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Is Mercury NZ Limited (NZSE:MCY) Creating Value For Shareholders?

Simply Wall St

Today we'll evaluate Mercury NZ Limited (NZSE:MCY) to determine whether it could have potential as an investment idea. Specifically, we're going to calculate its Return On Capital Employed (ROCE), in the hopes of getting some insight into the business.

First up, we'll look at what ROCE is and how we calculate it. Next, we'll compare it to others in its industry. Finally, we'll look at how its current liabilities affect its ROCE.

Understanding Return On Capital Employed (ROCE)

ROCE is a metric for evaluating how much pre-tax income (in percentage terms) a company earns on the capital invested in its business. In general, businesses with a higher ROCE are usually better quality. Overall, it is a valuable metric that has its flaws. Author Edwin Whiting says to be careful when comparing the ROCE of different businesses, since 'No two businesses are exactly alike.

How Do You Calculate Return On Capital Employed?

Analysts use this formula to calculate return on capital employed:

Return on Capital Employed = Earnings Before Interest and Tax (EBIT) ÷ (Total Assets - Current Liabilities)

Or for Mercury NZ:

0.053 = NZ$301m ÷ (NZ$6.5b - NZ$821m) (Based on the trailing twelve months to June 2019.)

Therefore, Mercury NZ has an ROCE of 5.3%.

Check out our latest analysis for Mercury NZ

Does Mercury NZ Have A Good ROCE?

ROCE can be useful when making comparisons, such as between similar companies. It appears that Mercury NZ's ROCE is fairly close to the Electric Utilities industry average of 6.3%. Independently of how Mercury NZ compares to its industry, its ROCE in absolute terms is low; especially compared to the ~2.4% available in government bonds. It is likely that there are more attractive prospects out there.

You can see in the image below how Mercury NZ's ROCE compares to its industry. Click to see more on past growth.

NZSE:MCY Past Revenue and Net Income, November 18th 2019
NZSE:MCY Past Revenue and Net Income, November 18th 2019

When considering ROCE, bear in mind that it reflects the past and does not necessarily predict the future. ROCE can be deceptive for cyclical businesses, as returns can look incredible in boom times, and terribly low in downturns. This is because ROCE only looks at one year, instead of considering returns across a whole cycle. What happens in the future is pretty important for investors, so we have prepared a free report on analyst forecasts for Mercury NZ.

What Are Current Liabilities, And How Do They Affect Mercury NZ's ROCE?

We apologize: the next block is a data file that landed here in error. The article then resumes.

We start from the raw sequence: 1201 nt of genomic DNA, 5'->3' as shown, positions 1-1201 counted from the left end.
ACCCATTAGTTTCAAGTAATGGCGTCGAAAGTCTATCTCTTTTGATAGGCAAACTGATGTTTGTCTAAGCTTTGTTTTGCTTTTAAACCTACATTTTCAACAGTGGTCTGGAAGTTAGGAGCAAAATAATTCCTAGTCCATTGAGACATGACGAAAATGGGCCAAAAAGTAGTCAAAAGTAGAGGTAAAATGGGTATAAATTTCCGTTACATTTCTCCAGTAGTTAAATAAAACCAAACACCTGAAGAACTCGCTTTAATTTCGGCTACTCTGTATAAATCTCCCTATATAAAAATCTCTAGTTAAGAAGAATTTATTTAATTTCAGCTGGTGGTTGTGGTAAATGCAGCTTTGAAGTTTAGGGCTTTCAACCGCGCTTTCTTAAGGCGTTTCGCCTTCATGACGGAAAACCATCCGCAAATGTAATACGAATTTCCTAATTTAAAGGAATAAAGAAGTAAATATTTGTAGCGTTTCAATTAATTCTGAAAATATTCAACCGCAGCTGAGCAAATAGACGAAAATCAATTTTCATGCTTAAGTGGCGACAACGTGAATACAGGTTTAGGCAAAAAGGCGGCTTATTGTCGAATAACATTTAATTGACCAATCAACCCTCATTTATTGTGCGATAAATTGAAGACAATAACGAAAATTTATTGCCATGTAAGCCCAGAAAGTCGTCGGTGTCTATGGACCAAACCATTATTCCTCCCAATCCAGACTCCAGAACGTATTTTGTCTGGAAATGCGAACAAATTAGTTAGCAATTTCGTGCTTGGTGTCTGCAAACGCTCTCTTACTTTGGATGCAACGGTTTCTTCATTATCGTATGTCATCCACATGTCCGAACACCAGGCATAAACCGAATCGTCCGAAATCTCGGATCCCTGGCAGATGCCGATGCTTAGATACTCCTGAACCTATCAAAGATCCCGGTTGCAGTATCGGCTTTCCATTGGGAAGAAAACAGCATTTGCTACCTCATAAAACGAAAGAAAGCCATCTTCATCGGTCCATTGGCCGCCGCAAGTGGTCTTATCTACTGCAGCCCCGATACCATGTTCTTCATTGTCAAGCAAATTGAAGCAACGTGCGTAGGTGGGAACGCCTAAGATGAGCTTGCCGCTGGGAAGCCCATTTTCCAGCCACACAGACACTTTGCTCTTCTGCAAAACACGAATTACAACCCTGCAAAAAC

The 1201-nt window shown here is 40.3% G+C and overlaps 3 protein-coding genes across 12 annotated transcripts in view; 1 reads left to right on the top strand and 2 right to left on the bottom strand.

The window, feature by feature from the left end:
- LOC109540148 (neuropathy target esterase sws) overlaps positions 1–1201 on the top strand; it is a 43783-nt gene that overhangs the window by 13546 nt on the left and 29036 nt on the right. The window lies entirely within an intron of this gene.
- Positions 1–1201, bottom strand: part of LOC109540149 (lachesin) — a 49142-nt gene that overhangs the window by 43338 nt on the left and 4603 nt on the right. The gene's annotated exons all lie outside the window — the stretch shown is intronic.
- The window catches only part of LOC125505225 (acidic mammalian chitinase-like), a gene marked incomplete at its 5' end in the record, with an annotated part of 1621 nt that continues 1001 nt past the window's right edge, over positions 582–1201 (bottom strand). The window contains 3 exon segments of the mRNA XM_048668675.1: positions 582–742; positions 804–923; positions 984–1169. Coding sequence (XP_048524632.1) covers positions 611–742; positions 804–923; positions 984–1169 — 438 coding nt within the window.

Short term (or current) liabilities, are things like supplier invoices, overdrafts, or tax bills that need to be paid within 12 months. Due to the way the ROCE equation works, having large bills due in the near term can make it look as though a company has less capital employed, and thus a higher ROCE than usual. To counter this, investors can check if a company has high current liabilities relative to total assets.

Mercury NZ has total liabilities of NZ$821m and total assets of NZ$6.5b. As a result, its current liabilities are equal to approximately 13% of its total assets. With a very reasonable level of current liabilities, so the impact on ROCE is fairly minimal.

What We Can Learn From Mercury NZ's ROCE

While that is good to see, Mercury NZ has a low ROCE and does not look attractive in this analysis. But note: make sure you look for a great company, not just the first idea you come across. So take a peek at this free list of interesting companies with strong recent earnings growth (and a P/E ratio below 20).

For those who like to find winning investments this free list of growing companies with recent insider purchasing, could be just the ticket.

We aim to bring you long-term focused research analysis driven by fundamental data. Note that our analysis may not factor in the latest price-sensitive company announcements or qualitative material.

If you spot an error that warrants correction, please contact the editor at editorial-team@simplywallst.com. This article by Simply Wall St is general in nature. It does not constitute a recommendation to buy or sell any stock, and does not take account of your objectives, or your financial situation. Simply Wall St has no position in the stocks mentioned. Thank you for reading.